Skepchick Book Club: Because I Said So!
Note: Information about next month’s Book Club is at the bottom of this thread. Welcome back to the Skepchick Book Club! Normally, you would need to have read a book to participate in the thread, but because this book was about researching the actual facts behind the”myths, tales, and warnings every generation passes down to its kids” (e.g. the 10% brain usage myth), please share your own story about something your parents/friends told you that either proved to be true or false.
Ken Jennings is an excellent (and saucy!) writer and this book was a fun, quick read. The book is peppered with interesting asides and he really lets his personality shine through his writing. Also, it was fun to read about things that parents tell their kids and the real truth behind the cliches. Also, Jennings doesn’t simply rate the cliches as “true” or “false”–he uses a truth-meter to describe the degree to which a story is true. For example, one warning is, “Never play around refrigerators–you’ll get trapped inside!” and Jennings determines this to be “False,” with the caveat that old-fashioned latch-style refrigerators were capable of trapping a person inside, but thanks to Congress (remember when they used to do things efficiently?), a bill was passed to ban latch-style refrigerators and the newer magnetic-closer fridges are capable of being opened from the inside.
Here are some other myths/facts that I enjoyed learning about:
- Stay away from the Christmas Poinsettia! The leaves are poisonous. (False).
- Nope, nothing but soda! It’ll settle your stomach. (False, unfortunately).
- Take off the Band-Aid and let the cut air out. (False, keep it moist with Vaseline).
- Don’t eat your boogers, it’s bad for you! (False. It may be able to boost your immune system. Also, I would like to propose this therapy to the anti-vaxxers and see how they take it.)
- Wear your retainer or your teeth will get crooked again! (Mostly True).
- Don’t feed the ducks! (True. Their digestive system is meant for bugs, not processed starches.)
Did you have your favorite story debunked or confirmed by this book? Or was your childhood warning not listed (e.g. You need to dig the seed out of a plantar wart–which is by the way FALSE, mom!). Share it in the comments!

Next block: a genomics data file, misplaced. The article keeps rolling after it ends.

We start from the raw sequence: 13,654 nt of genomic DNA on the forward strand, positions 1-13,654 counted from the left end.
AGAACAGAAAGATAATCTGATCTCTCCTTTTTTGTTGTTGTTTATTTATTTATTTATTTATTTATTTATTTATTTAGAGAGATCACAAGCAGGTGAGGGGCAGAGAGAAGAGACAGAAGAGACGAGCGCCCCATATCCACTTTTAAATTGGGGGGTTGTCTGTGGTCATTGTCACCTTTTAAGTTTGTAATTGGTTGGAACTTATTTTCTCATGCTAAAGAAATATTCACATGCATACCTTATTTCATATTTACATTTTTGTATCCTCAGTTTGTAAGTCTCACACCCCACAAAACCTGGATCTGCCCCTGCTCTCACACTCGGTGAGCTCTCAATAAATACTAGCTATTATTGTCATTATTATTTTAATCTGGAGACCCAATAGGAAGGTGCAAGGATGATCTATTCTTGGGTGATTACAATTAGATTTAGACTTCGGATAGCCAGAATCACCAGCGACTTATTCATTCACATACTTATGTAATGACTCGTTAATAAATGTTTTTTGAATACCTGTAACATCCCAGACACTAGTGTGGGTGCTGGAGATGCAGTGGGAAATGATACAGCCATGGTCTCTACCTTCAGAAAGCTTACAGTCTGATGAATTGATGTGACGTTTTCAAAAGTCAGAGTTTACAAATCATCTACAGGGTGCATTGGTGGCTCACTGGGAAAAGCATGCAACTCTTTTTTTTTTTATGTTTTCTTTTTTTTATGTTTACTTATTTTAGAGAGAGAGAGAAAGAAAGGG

If you want to read more about the book, or see some interviews, check these out:
- 10 pieces of wisdom from ‘Because I Said So’ [Christian Science Monitor]
- Interview with Ken Jennings [Huffington Post]
- Book Review [The Onion AV Club]
- Ken Jennings’s Book Labs (funny shorts based on tales from the book)
This Month’s Recipe: Swedish Rice Pudding
Bear with me. I had a hard time coming up with a themed recipe, so I had to do some elaborate brainstorming. There aren’t too many food-related tales in the book, so my thoughts went like this: “Ken Jennings is smart, so maybe I can use some sort of ‘brain food’? Fish! Oh wait, but fish casseroles aren’t very book club (or microwave) friendly. Hm, what country has a diet with a lot of fish? Sweden! OK, I’ll search for a Swedish dessert.”
So I ended up with a Swedish rice pudding, which is more custard-y and solid than the creamy rice pudding you may be used to. I used this recipe, which was nice and simple (and I didn’t have to go to the store for any ingredients). Serve it with a bit of Lingonberry jam or vanilla ice cream if you wish to add some extra sweetness.
Next Month’s Book: Going Clear by Lawrence Wright
On Sunday, March 31st (yep, that’s Easter), I’ll post on our next book: Going Clear: Scientology, Hollywood, and the Prison of Belief by Lawrence Wright. This book is approximately 400 pages so make sure you get a head start! The Wall Street Journal has published a review with some juicy excerpts. I’m sure I won’t be surprised, but who can resist a good book about how bad Scientology is?